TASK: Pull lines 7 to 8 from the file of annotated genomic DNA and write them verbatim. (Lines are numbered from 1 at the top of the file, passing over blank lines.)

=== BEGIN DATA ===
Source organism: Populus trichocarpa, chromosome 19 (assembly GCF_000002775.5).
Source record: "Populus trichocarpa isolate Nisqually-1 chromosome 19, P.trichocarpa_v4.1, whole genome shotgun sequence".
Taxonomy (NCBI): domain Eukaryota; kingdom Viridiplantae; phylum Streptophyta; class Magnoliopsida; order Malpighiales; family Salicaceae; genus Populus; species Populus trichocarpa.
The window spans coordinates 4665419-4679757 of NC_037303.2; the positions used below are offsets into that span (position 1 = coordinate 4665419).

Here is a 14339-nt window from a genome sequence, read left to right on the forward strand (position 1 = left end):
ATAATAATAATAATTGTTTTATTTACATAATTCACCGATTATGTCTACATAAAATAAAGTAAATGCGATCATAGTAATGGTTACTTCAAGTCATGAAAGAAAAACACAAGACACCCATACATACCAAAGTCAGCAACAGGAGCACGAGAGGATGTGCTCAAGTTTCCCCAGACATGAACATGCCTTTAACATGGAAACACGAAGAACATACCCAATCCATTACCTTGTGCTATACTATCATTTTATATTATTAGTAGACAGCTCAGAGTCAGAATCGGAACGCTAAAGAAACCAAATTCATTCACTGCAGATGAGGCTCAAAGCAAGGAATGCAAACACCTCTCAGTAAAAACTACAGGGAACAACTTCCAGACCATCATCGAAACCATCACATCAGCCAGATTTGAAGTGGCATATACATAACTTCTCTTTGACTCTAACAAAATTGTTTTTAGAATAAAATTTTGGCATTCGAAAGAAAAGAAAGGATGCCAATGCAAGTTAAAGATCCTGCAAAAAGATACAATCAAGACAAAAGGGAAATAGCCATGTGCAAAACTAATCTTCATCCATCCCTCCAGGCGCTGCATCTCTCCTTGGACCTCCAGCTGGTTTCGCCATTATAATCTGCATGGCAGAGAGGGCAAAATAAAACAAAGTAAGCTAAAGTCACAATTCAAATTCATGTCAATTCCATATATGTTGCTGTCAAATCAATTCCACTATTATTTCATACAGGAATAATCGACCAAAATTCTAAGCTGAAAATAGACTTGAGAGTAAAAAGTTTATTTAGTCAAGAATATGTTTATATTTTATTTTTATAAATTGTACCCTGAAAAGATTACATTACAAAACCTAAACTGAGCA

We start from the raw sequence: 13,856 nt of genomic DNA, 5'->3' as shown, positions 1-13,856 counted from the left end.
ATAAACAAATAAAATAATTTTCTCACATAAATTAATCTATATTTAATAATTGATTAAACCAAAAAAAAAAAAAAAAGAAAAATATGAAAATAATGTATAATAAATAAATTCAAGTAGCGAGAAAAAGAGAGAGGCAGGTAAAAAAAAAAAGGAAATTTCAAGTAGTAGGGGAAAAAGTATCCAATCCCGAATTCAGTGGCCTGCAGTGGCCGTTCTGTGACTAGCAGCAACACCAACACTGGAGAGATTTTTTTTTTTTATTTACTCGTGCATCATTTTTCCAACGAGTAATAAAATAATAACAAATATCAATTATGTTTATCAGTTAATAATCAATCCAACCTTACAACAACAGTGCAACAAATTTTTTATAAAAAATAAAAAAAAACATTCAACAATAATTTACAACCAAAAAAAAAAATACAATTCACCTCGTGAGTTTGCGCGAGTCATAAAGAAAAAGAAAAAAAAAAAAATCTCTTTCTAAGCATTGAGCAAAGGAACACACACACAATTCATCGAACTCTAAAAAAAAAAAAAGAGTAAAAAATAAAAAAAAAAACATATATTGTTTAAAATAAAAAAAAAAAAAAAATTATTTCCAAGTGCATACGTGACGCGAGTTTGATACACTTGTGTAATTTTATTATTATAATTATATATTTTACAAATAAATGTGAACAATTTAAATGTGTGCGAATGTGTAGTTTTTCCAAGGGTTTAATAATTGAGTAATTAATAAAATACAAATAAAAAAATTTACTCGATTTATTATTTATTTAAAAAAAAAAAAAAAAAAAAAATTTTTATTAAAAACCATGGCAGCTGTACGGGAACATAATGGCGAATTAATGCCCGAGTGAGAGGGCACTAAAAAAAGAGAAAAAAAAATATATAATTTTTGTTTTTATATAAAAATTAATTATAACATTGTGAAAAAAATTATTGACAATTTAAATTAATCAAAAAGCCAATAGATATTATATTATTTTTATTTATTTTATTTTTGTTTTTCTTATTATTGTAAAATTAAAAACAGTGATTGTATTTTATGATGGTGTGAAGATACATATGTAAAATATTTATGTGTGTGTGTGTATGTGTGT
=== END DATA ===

We start from the raw sequence: 13,856 nt of genomic DNA, 5'->3' as shown, positions 1-13,856 counted from the left end.
ATAAACAAATAAAATAATTTTCTCACATAAATTAATCTATATTTAATAATTGATTAAACCAAAAAAAAAAAAAAAAGAAAAATATGAAAATAATGTATAATAAATAAATTCAAGTAGCGAGAAAAAGAGAGAGGCAGGTAAAAAAAAAAAGGAAATTTCAAGTAGTAGGGGAAAAAGTATCCAATCCCGAATTCAGTGGCCTGCAGTGGCCGTTCTGTGACTAGCAGCAACACCAACACTGGAGAGATTTTTTTTTTTTATTTACTCGTGCATCATTTTTCCAACGAGTAATAAAATAATAACAAATATCAATTATGTTTATCAGTTAATAATCAATCCAACCTTACAACAACAGTGCAACAAATTTTTTATAAAAAATAAAAAAAAACATTCAACAATAATTTACAACCAAAAAAAAAAATACAATTCACCTCGTGAGTTTGCGCGAGTCATAAAGAAAAAGAAAAAAAAAAAAATCTCTTTCTAAGCATTGAGCAAAGGAACACACACACAATTCATCGAACTCTAAAAAAAAAAAAAGAGTAAAAAATAAAAAAAAAAACATATATTGTTTAAAATAAAAAAAAAAAAAAAATTATTTCCAAGTGCATACGTGACGCGAGTTTGATACACTTGTGTAATTTTATTATTATAATTATATATTTTACAAATAAATGTGAACAATTTAAATGTGTGCGAATGTGTAGTTTTTCCAAGGGTTTAATAATTGAGTAATTAATAAAATACAAATAAAAAAATTTACTCGATTTATTATTTATTTAAAAAAAAAAAAAAAAAAAAAATTTTTATTAAAAACCATGGCAGCTGTACGGGAACATAATGGCGAATTAATGCCCGAGTGAGAGGGCACTAAAAAAAGAGAAAAAAAAATATATAATTTTTGTTTTTATATAAAAATTAATTATAACATTGTGAAAAAAATTATTGACAATTTAAATTAATCAAAAAGCCAATAGATATTATATTATTTTTATTTATTTTATTTTTGTTTTTCTTATTATTGTAAAATTAAAAACAGTGATTGTATTTTATGATGGTGTGAAGATACATATGTAAAATATTTATGTGTGTGTGTGTATGTGTGT